The ASEAN Human Rights Declaration should have reflected the universally held conviction that respecting human rights necessarily means imposing limitations on the powers of government. Instead, the Declaration that was adopted, through some of its deeply flawed “General Principles”, will serve to provide ready-made justifications for human rights violations of people within the jurisdiction of ASEAN governments. These include balancing the enjoyment of fundamental rights with government-imposed duties on individuals, subjecting the realisation of human rights to regional and national contexts, and broad and all-encompassing limitations on rights in the Declaration, including rights that should never be restricted. In many of its articles, the enjoyment of rights is made subject to national laws, instead of requiring that the laws be consistent with the rights.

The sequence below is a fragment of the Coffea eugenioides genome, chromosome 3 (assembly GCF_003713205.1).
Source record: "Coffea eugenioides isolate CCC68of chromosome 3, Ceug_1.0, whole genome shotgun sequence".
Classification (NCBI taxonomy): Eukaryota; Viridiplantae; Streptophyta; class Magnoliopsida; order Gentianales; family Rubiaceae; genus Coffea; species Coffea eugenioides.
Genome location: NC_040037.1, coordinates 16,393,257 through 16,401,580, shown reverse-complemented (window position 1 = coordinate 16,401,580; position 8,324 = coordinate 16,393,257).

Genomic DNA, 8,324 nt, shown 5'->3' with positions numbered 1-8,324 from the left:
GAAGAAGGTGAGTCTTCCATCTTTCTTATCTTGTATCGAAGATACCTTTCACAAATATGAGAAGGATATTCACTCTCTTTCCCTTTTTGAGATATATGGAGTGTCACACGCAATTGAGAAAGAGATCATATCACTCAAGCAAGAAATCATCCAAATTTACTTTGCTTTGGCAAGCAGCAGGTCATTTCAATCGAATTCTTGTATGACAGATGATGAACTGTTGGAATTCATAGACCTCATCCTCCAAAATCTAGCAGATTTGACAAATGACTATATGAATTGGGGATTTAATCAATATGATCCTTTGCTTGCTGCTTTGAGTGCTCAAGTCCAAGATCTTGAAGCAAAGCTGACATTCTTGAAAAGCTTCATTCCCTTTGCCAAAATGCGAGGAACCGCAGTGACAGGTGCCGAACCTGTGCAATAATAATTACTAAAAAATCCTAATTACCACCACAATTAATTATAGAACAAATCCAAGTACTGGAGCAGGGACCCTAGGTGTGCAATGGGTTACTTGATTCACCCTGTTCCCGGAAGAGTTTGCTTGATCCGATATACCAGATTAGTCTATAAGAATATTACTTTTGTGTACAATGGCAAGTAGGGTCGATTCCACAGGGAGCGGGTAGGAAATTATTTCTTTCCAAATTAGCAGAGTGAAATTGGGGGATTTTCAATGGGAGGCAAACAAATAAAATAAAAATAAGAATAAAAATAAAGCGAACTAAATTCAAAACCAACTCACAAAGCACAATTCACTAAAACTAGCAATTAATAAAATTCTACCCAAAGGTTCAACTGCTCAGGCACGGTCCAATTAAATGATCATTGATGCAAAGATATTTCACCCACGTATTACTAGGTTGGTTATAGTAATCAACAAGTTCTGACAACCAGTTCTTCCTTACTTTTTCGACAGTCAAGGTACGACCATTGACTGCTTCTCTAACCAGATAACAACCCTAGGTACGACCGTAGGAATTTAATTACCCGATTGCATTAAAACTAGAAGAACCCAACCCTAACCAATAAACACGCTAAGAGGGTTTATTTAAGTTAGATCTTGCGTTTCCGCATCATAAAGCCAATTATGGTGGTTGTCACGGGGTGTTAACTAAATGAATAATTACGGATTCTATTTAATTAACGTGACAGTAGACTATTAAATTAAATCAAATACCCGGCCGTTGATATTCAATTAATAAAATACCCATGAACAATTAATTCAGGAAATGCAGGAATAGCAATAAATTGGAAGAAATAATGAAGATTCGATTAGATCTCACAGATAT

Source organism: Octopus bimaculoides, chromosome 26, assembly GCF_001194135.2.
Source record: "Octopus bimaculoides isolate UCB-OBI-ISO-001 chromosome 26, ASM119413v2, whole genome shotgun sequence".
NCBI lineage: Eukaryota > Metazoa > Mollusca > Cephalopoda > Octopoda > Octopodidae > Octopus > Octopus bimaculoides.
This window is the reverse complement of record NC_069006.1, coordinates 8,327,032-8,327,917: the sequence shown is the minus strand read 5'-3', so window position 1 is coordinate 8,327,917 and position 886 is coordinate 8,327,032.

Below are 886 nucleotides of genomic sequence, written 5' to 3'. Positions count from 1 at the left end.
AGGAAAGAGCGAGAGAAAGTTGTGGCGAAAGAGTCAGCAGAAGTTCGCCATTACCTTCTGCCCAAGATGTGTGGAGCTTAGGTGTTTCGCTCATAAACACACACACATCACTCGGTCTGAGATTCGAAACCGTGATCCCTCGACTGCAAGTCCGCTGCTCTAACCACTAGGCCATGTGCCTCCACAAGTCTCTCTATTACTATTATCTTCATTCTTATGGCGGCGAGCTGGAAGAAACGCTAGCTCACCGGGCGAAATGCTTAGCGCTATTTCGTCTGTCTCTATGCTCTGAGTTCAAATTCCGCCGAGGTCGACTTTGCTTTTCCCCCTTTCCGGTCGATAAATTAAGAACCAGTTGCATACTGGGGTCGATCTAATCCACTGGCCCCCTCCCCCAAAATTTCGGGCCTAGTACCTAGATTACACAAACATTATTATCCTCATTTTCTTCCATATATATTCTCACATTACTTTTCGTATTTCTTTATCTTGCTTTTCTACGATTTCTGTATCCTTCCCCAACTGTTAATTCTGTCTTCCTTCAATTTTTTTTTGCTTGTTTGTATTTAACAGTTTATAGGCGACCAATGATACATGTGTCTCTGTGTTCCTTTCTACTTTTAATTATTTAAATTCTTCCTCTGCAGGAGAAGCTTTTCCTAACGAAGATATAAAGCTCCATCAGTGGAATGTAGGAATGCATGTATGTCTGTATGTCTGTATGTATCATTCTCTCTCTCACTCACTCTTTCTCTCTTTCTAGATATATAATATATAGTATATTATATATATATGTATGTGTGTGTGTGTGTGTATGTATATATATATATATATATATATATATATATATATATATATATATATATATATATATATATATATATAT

The Declaration fails to include several key basic rights and fundamental freedoms, including the right to freedom of association and the right to be free from enforced disappearance.
The last-minute addition made to the leaders’ statement upon adopting the declaration, reaffirming ASEAN member governments’ commitment to the Universal Declaration of Human Rights and other human rights instruments in the implementation of the ASEAN Human Rights Declaration, does little to address the fundamental problem. As long as the Declaration’s General Principles and the loopholes they provide remain, a wrong signal will be sent to governments that international human rights obligations may be circumvented.